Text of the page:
No - choose another answer.


Schedule a colonoscopy in 3 to 5 weeks to rule out other diagnoses.
Yes - After resolution of the first episode of acute diverticulitis, a colonoscopy is generally recommended to rule out possible underlying malignancy and other causes etiologies of colonic inflammation (i.e. IBD, ischemic colitis). This is typically performed 6-8 weeks after resolution of the acute episode unless the patient has recently undergone colonoscopy.


Refer the patient for elective colectomy - he is at increased risk of complications and recurrent disease.
Yes - Elective colectomy should be considered after resolution of complicated diverticulitis. This recommendation is based on studies that report a greater risk of complications and mortality in recurrent attacks in patients with prior complicated diverticulitis. In contrast, elective colectomy is not routinely recommended after an episode of uncomplicated diverticulitis, even after multiple recurrences. Studies show that patients with multiple recurrent episodes of uncomplicated disease have no increased risk for morbidity and mortality.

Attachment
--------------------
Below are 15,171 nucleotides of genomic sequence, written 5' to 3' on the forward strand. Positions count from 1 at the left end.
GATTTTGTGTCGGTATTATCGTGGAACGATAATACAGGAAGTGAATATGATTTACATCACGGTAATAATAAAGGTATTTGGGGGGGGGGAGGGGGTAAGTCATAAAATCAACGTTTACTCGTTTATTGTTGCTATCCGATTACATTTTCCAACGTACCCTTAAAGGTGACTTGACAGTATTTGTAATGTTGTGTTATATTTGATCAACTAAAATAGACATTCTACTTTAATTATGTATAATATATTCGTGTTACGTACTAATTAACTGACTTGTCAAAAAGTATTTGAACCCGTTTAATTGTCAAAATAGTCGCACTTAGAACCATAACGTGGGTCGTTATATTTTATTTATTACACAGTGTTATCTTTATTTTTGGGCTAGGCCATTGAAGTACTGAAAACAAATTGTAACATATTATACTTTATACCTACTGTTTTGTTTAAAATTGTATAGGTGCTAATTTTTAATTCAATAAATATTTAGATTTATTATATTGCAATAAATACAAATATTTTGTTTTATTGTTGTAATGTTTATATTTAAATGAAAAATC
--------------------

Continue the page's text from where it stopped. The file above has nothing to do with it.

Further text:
1. Sharma PV, Eglinton T, Hider P, Frizelle F. Systematic review and meta-analysis of the role of routine colonic evaluation after radiologically confirmed acute diverticulitis. Ann Surg. 2014 Feb;259(2):263-72
  2. Devaraj B, Liu W, Tatum J, Cologne K, Kaiser AM. Medically Treated Diverticular Abscess Associated With High Risk of Recurrence and Disease Complications. Dis Colon Rectum. 2016 Mar;59(3):208-15.
  3. Regenbogen SE, Hardiman KM1, Hendren S1, Morris AM1.Surgery for diverticulitis in the 21st century: a systematic review. JAMA Surg. 2014 Mar;149(3):292-303. doi: 10.1001/jamasurg.2013.5477.
  4. Eglinton T, Nguyen T, Raniga S, Dixon L, Dobbs B, Frizelle FA. Patterns of recurrence in patients with acute diverticulitis. Br J Surg. 2010;97:952–957. 42.
  5. Stollman N, Smalley W, Hirano I, AGA Institute Clinical Guidelines Committee. American Gastroenterological Association Institute guideline on the management of acute diverticulitis. Gastroenterology. 2015 Dec;149(7):1944-9.